Using a method dubbed 'conceptual expansion,' the system studies old games to create unique mechanics and designs
The first machine learning-based automated game design tool from a team of researchers at Georgia Tech could empower anyone to make their own games. Utilizing what the researchers dub “conceptual expansion,” the method recombines machine-learned models of games into new, playable games.
Prior automated game design approaches have used hand-authored or crowd-sourced knowledge, which requires a human author to write instructions for the system to produce games. This approach, however, limits the scope and applications of such systems, according to the Georgia Tech team.
Conceptual expansion, on the other hand, takes in an arbitrary number of games – Super Mario Bros., Kirby’s Adventure, and Mega Man, for example – and then outputs original games with unique mechanics and level designs.
“By having this done using machine learning, it doesn’t require me or anyone else to author additional content,” said Matthew Guzdial, a Ph.D. student in Georgia Tech’s School of Interactive Computing (IC) and the lead on the project. “I can just give it a new game to learn on, and it will immediately change its output based on what it sees. If I want a game like Pong and game like Tetris, I show two videos to the system and, bam, here are 30 games or however many it comes up with.”
This research builds on previous work by the team, which includes Guzdial’s adviser, IC Associate Professor Mark Riedl. That work attempted to empower artificial intelligence (AI) with creativity through the use of video games. Past iterations have looked at learning level design for a game – Super Mario Bros., for example – but this led to output levels very similar to those already in the game.
In an alternative method, the researchers drew on an approach called conceptual blending that allowed them to create entirely new types of levels, like underwater castles, which aren’t present in the original franchise.
The latest work has used that foundation to produce entirely new content, though challenges still exist, Guzdial said.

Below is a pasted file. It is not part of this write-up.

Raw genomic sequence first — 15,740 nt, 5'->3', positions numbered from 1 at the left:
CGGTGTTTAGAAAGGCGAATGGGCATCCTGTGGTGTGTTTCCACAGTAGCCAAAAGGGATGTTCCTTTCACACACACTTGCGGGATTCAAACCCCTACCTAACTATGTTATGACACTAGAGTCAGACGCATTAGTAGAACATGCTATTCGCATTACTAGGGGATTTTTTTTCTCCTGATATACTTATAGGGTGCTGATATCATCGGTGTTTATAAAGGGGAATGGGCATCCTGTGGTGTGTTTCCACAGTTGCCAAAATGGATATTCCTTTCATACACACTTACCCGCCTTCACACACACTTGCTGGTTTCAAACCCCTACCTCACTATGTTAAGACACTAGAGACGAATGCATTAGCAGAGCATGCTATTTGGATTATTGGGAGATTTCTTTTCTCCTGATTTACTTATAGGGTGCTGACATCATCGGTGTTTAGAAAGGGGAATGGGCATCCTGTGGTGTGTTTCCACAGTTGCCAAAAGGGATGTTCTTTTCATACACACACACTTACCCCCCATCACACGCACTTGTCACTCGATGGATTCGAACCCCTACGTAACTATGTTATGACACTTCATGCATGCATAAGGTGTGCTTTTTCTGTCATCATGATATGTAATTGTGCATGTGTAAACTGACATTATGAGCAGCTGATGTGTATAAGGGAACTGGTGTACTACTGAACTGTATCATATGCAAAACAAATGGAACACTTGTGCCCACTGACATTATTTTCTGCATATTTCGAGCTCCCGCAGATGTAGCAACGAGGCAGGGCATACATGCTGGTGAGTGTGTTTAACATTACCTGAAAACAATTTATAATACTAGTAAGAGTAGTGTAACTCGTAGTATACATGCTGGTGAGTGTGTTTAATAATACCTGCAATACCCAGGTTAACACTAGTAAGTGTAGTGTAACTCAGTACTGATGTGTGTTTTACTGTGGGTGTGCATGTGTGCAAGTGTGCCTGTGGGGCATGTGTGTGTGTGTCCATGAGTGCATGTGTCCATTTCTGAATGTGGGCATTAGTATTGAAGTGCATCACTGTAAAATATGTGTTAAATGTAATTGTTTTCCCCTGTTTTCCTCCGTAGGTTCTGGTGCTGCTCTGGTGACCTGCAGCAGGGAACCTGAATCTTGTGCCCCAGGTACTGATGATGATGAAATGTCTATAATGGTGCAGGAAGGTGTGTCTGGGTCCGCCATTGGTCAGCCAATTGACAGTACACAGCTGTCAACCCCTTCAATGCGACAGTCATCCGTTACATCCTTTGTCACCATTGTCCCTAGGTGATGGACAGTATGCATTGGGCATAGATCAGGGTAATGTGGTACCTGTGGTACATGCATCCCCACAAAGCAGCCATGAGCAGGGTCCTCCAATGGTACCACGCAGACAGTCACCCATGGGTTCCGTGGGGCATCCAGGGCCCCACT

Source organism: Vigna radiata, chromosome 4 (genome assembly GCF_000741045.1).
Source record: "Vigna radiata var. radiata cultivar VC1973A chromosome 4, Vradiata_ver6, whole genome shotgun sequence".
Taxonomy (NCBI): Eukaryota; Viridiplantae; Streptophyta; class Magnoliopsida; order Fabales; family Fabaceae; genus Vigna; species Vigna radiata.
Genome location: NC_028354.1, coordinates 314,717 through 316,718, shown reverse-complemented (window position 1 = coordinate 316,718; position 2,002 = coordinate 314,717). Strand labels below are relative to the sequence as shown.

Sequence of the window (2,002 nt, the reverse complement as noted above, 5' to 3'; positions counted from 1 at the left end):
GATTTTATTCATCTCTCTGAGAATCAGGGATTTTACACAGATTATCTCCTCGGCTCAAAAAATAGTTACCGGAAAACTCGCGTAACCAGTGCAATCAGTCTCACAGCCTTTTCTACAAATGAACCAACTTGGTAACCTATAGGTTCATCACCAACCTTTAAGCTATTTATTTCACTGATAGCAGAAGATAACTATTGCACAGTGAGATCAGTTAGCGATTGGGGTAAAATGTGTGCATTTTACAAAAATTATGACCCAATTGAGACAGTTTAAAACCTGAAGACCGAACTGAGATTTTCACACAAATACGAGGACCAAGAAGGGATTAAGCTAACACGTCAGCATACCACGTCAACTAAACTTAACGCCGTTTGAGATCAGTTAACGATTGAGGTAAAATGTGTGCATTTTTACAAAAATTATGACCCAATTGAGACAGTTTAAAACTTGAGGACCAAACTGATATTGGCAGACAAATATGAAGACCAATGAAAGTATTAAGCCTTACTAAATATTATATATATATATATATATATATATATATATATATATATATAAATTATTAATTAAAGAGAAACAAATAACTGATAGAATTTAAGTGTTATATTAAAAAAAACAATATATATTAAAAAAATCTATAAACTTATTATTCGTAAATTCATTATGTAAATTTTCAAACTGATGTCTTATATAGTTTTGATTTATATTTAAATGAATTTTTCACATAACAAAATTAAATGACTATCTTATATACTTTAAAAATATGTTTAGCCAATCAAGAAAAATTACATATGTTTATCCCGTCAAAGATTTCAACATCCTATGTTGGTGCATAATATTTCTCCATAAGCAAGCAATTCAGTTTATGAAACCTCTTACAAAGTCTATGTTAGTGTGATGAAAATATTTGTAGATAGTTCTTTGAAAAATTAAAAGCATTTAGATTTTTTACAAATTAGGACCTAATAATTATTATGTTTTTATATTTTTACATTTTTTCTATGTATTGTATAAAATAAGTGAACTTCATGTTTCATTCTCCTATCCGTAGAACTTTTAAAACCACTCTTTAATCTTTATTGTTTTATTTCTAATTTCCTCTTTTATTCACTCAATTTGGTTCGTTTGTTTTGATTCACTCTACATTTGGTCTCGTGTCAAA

“What we have to do now is define some way for the AI to know what is good and what is bad,” he said. “That’s the trick. We haven’t quite figured it out yet. We’ve gotten some bad stuff out, too.”
Some examples: An enemy was invented that couldn’t move and couldn’t die and a power-up that moved further away any time a player was within a certain distance.
“So, those aren’t great,” Guzdial said. “There’s no intentionality there. It’s frustrating, but it’s interesting to see how it builds these new relationships. At the end of the day, right now, we are looking for something new and something playable. Have I ever seen this before, and can I actually play this game?”
The goal, Guzdial said, is not to replace human game designers but to provide non-game designers with the ability to produce original content on their own. He’s often heard others describe games as being a combination of multiple games they’ve played before.
“Why not empower them with the ability to create on their own?” he said. “I have no illusions about whether experts can make a better game than this engine, obviously. But can we let people who don’t know how to make games become developers on their own?”
This research is published in a paper titled Automated Game Design via Conceptual Expansion, which will be presented at the 14th AAAI Conference on Artificial Intelligence and Interactive Digital Entertainment on Nov. 13-17 in Edmonton, Alberta, Canada.